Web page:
# System of differential equation stability, with initial condition

Consider the following system of differential equations:

$$\dot x(t) = 3x(t) - 2y(t) + 3$$

$$\dot y(t) = 2x(t) - 2y(t) - 1$$

(a) Find the steady state of the system and determine its stability.

(b) Find the particular solution with initial conditions $$x(0) = 0.5$$$$y(0) = 0$$

I find the general solution$$x(t) = 2C_1 e^{2t}+C_2 e^{-t}-4$$ $$y(t) = C_1 e^{2t}+2C_2 e^{-t} -4.5$$ I can see that $$C_1 = 0$$ otherwise the terms explode, so: $$x(t) = C_2 e^{-t}-4$$ $$y(t) = 2C_2 e^{-t} -4.5$$
But now, the initial conditions lead to different particular solutions, I have done the problem several times, and still cannot seem to find out why. Where have I misstepped?

• Your issue is that you should be using those initial conditions to determine your solution, not looking for solutions that are bounded (aka they don't explode). Dec 15 '18 at 23:44
• Ah, I think I understand, is it right if I say: I should use them with the general solution rather than the bounded solutions where $C_1$ is equal to $0$? And thank you! Dec 15 '18 at 23:59

The steady state of the system is the point where both derivatives are zero simultaneously, i.e. the intersection of the lines $$3x-2y+3=0 \text{ and } 2x-2y-1=0$$

which occurs at the point $$(x,y) = (-4,-9/2)$$. We make a change of variables so that the equilibrium is at the origin, which should make a homogeneous linear system. Let $$\xi = x+4$$ and $$\eta = y+9/2$$. This gives us the system $$\dot\xi = 3\xi-2\eta \\ \dot\eta =2\xi - 2\eta$$

Stability of this system is determined by the matrix $$A = \pmatrix{3&-2\\2&-2}$$, which has $$\text{tr}A=1 > 0$$ and $$\text{det}A= -2 < 0$$. This means that the equilibrium at $$(\xi,\eta) = (0,0)$$ is a saddle, which is unstable. Thus, after requiring that the solutions blow up, there will be no solutions with initial conditions off of the stable manifold.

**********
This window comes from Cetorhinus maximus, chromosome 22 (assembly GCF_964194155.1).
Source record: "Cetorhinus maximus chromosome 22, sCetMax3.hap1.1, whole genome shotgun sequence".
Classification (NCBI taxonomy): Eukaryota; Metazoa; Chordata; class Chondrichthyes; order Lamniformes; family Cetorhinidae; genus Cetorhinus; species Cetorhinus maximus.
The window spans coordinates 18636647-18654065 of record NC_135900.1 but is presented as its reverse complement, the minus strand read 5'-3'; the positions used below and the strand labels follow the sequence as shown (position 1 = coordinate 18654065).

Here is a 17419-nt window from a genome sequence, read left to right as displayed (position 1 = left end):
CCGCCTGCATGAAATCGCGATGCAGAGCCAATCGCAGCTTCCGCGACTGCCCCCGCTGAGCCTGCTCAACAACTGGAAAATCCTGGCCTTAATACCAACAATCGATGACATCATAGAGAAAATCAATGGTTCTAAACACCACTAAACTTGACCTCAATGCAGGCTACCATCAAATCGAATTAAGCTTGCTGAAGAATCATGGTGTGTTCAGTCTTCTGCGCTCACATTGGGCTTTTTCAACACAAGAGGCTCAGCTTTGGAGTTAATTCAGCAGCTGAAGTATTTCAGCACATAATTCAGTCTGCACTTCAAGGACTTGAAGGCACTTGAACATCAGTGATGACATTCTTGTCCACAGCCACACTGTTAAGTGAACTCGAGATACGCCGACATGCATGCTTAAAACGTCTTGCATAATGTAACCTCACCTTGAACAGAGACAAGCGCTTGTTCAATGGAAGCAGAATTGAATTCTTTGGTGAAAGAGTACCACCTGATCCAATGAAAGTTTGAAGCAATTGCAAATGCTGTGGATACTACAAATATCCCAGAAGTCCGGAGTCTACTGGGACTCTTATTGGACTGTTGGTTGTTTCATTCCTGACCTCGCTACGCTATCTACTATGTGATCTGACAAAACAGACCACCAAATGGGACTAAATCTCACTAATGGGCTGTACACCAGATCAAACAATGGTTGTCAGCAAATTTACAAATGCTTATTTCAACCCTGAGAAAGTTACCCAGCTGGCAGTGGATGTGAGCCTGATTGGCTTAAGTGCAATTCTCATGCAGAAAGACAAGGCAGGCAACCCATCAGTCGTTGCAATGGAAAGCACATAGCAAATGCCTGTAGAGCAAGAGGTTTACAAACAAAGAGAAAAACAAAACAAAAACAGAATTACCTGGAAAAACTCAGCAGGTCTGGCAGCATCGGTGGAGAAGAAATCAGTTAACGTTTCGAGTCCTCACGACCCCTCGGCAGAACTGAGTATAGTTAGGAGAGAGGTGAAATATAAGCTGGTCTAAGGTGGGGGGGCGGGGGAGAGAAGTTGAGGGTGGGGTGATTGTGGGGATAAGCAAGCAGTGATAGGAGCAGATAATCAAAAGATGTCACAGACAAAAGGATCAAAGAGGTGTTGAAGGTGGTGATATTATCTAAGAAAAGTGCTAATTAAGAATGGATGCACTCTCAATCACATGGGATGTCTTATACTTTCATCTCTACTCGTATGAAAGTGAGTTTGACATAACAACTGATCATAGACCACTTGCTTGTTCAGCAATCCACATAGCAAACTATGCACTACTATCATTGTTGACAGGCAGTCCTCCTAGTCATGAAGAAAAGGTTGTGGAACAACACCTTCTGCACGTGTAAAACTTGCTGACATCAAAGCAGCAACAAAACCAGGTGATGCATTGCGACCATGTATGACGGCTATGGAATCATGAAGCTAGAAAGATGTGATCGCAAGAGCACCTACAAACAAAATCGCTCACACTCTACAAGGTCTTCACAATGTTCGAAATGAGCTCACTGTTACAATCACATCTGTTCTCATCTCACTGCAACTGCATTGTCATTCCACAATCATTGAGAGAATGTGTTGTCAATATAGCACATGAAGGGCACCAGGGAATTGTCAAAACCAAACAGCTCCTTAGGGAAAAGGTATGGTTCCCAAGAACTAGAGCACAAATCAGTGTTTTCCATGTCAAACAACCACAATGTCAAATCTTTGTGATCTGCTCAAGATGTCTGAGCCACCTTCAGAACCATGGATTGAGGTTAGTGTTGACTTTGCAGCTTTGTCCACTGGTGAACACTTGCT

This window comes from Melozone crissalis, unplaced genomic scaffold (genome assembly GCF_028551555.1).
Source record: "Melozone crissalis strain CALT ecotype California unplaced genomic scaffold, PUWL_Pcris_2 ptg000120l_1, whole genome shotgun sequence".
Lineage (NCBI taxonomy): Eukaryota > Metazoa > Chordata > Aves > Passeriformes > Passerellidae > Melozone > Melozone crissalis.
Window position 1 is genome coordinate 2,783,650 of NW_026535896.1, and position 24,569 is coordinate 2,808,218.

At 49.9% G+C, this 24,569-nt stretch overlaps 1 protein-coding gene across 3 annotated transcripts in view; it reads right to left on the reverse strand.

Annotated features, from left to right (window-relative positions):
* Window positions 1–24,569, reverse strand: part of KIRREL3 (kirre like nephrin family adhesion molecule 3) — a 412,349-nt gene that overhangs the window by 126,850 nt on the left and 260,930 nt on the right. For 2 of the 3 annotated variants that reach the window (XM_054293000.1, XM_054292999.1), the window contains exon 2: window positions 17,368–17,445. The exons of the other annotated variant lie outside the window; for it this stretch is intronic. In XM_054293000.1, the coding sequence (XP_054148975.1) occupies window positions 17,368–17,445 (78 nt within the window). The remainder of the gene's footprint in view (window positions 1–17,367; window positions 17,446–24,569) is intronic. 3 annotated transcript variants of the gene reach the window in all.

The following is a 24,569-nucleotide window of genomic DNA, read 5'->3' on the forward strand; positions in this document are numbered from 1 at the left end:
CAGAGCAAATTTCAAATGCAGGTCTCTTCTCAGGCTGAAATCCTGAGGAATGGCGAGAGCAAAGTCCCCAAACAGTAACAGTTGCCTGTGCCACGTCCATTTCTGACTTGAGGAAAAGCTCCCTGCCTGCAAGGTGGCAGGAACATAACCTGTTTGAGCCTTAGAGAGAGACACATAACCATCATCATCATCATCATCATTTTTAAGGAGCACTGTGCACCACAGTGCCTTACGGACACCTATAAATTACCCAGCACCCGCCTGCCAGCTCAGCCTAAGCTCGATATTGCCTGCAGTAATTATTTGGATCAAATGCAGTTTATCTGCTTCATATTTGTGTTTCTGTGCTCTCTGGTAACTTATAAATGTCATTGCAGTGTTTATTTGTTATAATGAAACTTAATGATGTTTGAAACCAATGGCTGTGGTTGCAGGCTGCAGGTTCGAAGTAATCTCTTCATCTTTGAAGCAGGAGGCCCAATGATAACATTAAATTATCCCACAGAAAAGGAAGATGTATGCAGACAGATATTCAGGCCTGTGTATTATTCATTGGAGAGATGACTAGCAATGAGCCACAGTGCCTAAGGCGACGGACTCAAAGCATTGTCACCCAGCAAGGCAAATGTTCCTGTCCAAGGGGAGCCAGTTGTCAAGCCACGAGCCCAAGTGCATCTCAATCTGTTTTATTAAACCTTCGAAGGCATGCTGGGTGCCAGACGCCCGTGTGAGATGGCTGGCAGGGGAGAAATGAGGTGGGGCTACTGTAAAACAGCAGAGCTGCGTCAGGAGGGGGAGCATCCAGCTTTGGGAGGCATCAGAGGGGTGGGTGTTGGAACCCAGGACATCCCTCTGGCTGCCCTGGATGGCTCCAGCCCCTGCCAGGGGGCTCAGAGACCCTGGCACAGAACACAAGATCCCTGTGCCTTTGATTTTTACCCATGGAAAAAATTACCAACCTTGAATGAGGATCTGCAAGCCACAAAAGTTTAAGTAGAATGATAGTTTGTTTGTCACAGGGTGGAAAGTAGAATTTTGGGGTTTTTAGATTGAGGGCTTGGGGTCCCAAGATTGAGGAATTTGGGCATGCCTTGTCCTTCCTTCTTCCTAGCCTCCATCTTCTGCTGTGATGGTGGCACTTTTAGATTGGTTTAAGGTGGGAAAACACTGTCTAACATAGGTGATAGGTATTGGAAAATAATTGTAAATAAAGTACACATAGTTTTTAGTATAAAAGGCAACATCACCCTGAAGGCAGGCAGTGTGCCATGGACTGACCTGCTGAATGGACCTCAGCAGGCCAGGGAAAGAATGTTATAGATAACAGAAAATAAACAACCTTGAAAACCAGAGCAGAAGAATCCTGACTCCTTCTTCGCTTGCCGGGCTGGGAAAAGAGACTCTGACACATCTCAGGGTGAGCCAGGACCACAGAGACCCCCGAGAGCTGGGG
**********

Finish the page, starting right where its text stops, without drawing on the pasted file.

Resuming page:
Shifting back into the original coordinates, we draw the same conclusions with $$(-4,-9/2)$$.

We can see that, after requiring $$C_1 = 0$$, if we want to satisfy general initial condition $$(x_0,y_0)$$, we need $$C_2 = x_0 + 4 \\ C_2 = \frac{1}{2}y_0 + \frac{9}{4}$$

which means that only initial conditions on the line $$y = 2x+\frac{7}{2}$$ will lead to stable solutions, i.e. this line is the stable manifold.

We can clearly see that $$0\neq 2(0.5)+\frac{7}{2}$$, so the given initial conditions will not lead to a stable solution.

• So, it would be pointless to check these initial conditions after requiring $C_1=0$ since the equations would not reach the stable manifold (different terminology for saddle path I assume) I think my understanding is now correct. Thanks! Dec 16 '18 at 0:31
• Yeah, that's right. The stable and unstable manifolds are the two lines intersecting at the saddle point, on which "points" towards the equilibrium and one which "points" away. Dec 16 '18 at 0:34

Hint :

It is $$x(0) = 1/2$$, thus :

$$x(0) = 0 \Rightarrow 2C_1 + C_2 -4 = 1/2$$

Also, $$y(0) = 0$$, thus :

$$y(0) = 0 \Rightarrow C_1 + 2C_2- 9/2 = 0$$

• So $C_1=3/2$ and $C_2=1.5$ Just to be sure, is this intuition correct: To put it crudely: I made the mistake in that I used the initial conditions after setting $C_1 = 0$. And thanks! Dec 16 '18 at 0:24